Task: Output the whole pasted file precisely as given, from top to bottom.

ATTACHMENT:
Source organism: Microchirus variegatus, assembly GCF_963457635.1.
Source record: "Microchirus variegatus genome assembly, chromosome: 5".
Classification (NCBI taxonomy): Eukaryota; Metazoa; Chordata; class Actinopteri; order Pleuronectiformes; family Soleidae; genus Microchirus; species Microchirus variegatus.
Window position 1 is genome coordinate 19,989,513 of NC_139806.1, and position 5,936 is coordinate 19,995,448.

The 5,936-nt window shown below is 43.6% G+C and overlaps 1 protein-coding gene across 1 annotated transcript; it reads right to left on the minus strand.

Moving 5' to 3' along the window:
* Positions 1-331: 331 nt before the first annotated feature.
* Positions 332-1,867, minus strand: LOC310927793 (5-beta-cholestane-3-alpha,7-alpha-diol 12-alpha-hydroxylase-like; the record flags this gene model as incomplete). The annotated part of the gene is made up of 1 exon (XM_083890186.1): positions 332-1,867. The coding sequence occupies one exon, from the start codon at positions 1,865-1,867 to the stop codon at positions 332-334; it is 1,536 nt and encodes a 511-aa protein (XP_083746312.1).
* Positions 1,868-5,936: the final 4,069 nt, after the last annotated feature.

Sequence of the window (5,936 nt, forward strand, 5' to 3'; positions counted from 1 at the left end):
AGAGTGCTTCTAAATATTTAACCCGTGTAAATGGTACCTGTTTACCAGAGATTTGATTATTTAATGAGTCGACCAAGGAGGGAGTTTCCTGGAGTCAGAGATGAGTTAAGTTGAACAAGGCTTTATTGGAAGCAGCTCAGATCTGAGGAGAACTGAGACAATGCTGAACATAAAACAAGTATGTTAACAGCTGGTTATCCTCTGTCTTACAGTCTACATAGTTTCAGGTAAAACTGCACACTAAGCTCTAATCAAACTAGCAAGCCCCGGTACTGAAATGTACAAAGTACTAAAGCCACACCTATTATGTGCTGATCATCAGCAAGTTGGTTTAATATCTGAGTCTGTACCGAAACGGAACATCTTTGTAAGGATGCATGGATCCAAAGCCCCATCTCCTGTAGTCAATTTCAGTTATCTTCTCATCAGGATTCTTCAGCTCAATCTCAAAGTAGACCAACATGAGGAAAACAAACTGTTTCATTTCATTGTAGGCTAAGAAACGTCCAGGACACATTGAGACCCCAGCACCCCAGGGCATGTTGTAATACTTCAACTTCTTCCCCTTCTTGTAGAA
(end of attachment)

Source organism: Microchirus variegatus, assembly GCF_963457635.1.
Source record: "Microchirus variegatus genome assembly, chromosome: 5".
Classification (NCBI taxonomy): Eukaryota; Metazoa; Chordata; class Actinopteri; order Pleuronectiformes; family Soleidae; genus Microchirus; species Microchirus variegatus.
Window position 1 is genome coordinate 19,989,513 of NC_139806.1, and position 5,936 is coordinate 19,995,448.

The 5,936-nt window shown below is 43.6% G+C and overlaps 1 protein-coding gene across 1 annotated transcript; it reads right to left on the minus strand.

Moving 5' to 3' along the window:
* Positions 1-331: 331 nt before the first annotated feature.
* Positions 332-1,867, minus strand: LOC310927793 (5-beta-cholestane-3-alpha,7-alpha-diol 12-alpha-hydroxylase-like; the record flags this gene model as incomplete). The annotated part of the gene is made up of 1 exon (XM_083890186.1): positions 332-1,867. The coding sequence occupies one exon, from the start codon at positions 1,865-1,867 to the stop codon at positions 332-334; it is 1,536 nt and encodes a 511-aa protein (XP_083746312.1).
* Positions 1,868-5,936: the final 4,069 nt, after the last annotated feature.

Sequence of the window (5,936 nt, forward strand, 5' to 3'; positions counted from 1 at the left end):
AGAGTGCTTCTAAATATTTAACCCGTGTAAATGGTACCTGTTTACCAGAGATTTGATTATTTAATGAGTCGACCAAGGAGGGAGTTTCCTGGAGTCAGAGATGAGTTAAGTTGAACAAGGCTTTATTGGAAGCAGCTCAGATCTGAGGAGAACTGAGACAATGCTGAACATAAAACAAGTATGTTAACAGCTGGTTATCCTCTGTCTTACAGTCTACATAGTTTCAGGTAAAACTGCACACTAAGCTCTAATCAAACTAGCAAGCCCCGGTACTGAAATGTACAAAGTACTAAAGCCACACCTATTATGTGCTGATCATCAGCAAGTTGGTTTAATATCTGAGTCTGTACCGAAACGGAACATCTTTGTAAGGATGCATGGATCCAAAGCCCCATCTCCTGTAGTCAATTTCAGTTATCTTCTCATCAGGATTCTTCAGCTCAATCTCAAAGTAGACCAACATGAGGAAAACAAACTGTTTCATTTCATTGTAGGCTAAGAAACGTCCAGGACACATTGAGACCCCAGCACCCCAGGGCATGTTGTAATACTTCAACTTCTTCCCCTTCTTGTAGAA